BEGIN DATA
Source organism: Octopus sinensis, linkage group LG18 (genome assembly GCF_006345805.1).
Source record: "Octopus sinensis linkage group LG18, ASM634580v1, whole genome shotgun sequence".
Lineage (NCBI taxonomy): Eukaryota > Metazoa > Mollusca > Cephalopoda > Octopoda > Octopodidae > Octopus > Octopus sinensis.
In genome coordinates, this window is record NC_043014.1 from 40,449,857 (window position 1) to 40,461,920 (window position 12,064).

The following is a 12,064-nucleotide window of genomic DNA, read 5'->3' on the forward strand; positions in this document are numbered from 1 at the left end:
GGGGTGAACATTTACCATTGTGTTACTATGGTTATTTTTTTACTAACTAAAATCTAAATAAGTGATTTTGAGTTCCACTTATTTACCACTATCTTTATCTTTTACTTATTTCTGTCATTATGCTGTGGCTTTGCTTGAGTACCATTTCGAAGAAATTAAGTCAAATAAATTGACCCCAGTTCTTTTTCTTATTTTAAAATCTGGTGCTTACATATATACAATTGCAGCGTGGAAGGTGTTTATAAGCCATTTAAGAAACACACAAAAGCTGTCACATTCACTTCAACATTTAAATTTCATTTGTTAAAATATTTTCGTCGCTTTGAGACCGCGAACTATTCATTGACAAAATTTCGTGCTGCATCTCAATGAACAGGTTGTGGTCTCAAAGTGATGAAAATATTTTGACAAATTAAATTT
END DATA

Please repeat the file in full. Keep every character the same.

Source organism: Octopus sinensis, linkage group LG18 (genome assembly GCF_006345805.1).
Source record: "Octopus sinensis linkage group LG18, ASM634580v1, whole genome shotgun sequence".
Lineage (NCBI taxonomy): Eukaryota > Metazoa > Mollusca > Cephalopoda > Octopoda > Octopodidae > Octopus > Octopus sinensis.
In genome coordinates, this window is record NC_043014.1 from 40,449,857 (window position 1) to 40,461,920 (window position 12,064).

The following is a 12,064-nucleotide window of genomic DNA, read 5'->3' on the forward strand; positions in this document are numbered from 1 at the left end:
GGGGTGAACATTTACCATTGTGTTACTATGGTTATTTTTTTACTAACTAAAATCTAAATAAGTGATTTTGAGTTCCACTTATTTACCACTATCTTTATCTTTTACTTATTTCTGTCATTATGCTGTGGCTTTGCTTGAGTACCATTTCGAAGAAATTAAGTCAAATAAATTGACCCCAGTTCTTTTTCTTATTTTAAAATCTGGTGCTTACATATATACAATTGCAGCGTGGAAGGTGTTTATAAGCCATTTAAGAAACACACAAAAGCTGTCACATTCACTTCAACATTTAAATTTCATTTGTTAAAATATTTTCGTCGCTTTGAGACCGCGAACTATTCATTGACAAAATTTCGTGCTGCATCTCAATGAACAGGTTGTGGTCTCAAAGTGATGAAAATATTTTGACAAATTAAATTT